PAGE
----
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Founded in 1904 and headquartered in Farmington Hills, Michigan, USA, the American Concrete Institute is a leading authority and resource worldwide for the development, dissemination, and adoption of its consensus-based standards, technical resources, educational programs, and proven expertise for individuals and organizations involved in concrete design, construction, and materials, who share a commitment to pursuing the best use of concrete.
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Home > Publications > International Concrete Abstracts Portal
The International Concrete Abstracts Portal is an ACI led collaboration with leading technical organizations from within the international concrete industry and offers the most comprehensive collection of published concrete abstracts.
Title: Lightweight Concrete Bridges for California Highway System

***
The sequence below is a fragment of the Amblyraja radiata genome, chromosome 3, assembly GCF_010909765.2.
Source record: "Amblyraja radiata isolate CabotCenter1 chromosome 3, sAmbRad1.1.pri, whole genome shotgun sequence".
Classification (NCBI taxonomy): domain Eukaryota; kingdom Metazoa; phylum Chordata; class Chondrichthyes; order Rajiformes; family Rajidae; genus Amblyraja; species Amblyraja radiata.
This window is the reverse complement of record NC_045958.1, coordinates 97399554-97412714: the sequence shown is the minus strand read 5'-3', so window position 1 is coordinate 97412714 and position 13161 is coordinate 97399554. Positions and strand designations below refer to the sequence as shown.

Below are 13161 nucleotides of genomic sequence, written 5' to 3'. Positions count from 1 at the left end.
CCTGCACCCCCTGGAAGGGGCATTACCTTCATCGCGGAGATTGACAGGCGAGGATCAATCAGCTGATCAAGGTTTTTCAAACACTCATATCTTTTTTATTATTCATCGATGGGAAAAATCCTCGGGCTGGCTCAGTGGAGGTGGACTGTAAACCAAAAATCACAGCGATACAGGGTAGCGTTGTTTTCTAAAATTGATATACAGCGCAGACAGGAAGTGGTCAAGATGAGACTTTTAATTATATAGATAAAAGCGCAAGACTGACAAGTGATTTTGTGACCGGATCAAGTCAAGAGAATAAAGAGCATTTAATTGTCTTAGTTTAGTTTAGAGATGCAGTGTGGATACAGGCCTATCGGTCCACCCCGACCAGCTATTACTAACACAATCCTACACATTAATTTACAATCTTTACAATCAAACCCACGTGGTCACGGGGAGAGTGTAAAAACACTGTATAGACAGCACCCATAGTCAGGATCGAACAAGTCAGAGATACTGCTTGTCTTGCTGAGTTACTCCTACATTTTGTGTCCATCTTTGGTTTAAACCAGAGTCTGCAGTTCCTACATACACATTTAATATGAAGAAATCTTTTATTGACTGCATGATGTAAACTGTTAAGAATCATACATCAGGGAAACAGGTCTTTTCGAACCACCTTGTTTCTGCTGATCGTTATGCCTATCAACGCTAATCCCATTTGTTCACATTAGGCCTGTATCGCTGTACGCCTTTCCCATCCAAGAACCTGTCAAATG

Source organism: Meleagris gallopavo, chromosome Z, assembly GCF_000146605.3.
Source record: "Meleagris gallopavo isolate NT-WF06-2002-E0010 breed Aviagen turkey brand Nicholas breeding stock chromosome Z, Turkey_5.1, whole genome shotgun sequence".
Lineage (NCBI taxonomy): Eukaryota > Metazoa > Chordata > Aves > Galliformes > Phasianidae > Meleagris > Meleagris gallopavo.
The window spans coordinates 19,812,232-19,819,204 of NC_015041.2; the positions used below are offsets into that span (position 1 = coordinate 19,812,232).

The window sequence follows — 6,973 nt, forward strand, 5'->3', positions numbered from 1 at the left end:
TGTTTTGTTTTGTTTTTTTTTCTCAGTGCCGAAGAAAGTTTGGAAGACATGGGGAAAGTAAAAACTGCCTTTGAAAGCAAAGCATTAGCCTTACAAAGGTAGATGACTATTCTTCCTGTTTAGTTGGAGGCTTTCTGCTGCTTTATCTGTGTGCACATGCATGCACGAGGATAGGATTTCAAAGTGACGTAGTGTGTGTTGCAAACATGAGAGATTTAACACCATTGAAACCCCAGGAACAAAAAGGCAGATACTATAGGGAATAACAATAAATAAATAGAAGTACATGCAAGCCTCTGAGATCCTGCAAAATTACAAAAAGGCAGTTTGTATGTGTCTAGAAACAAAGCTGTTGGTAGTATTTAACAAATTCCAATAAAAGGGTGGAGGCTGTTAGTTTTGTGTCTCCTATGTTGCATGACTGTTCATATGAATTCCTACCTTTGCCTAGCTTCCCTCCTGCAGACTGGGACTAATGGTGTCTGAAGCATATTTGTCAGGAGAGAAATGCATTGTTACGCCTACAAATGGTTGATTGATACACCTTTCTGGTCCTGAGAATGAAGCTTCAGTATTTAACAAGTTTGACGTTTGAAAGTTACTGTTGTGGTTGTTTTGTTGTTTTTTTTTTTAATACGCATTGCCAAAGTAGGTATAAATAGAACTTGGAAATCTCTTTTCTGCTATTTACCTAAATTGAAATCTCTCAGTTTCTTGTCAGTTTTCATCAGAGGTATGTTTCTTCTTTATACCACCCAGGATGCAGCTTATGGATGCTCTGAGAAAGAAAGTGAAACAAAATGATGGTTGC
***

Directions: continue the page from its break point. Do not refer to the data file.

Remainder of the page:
Author(s): James E. Roberts
Publication: Special Publication
Appears on pages(s): 255-272
Keywords: bridges (structures); creep; highways; lightweight aggregates; lightweight concretes; moisture content; shrinkage; static loads; structural steels; Construction
Abstract:Describes the use of expanded shale lightweight concrete for both older bridge widenings and new bridge construction on the California State Highway System in the past 30 years. Examples of major projects illustrate the durability and reliability of a properly designed and constructed lightweight aggregate bridge. Cost comparisons of lightweight aggregate structures bid in competition with structural steel and normal weight concrete alternative structures highlight the economic viability of this material. The outstanding performance of these lightweight bridges under heavy traffic and the close competition in bidding suggests that lightweight aggregate is a material that should be considered in future bridge designs, especially in earthquake country, where dead load is such an important factor in seismic design. The known consistent creep, shrinkage, and modulus properties of lightweight aggregate remove any doubts about performance, as certain structures have demonstrated. Industry advances in controlling moisture content have reduced considerably the handling and finishing problems of earlier years.
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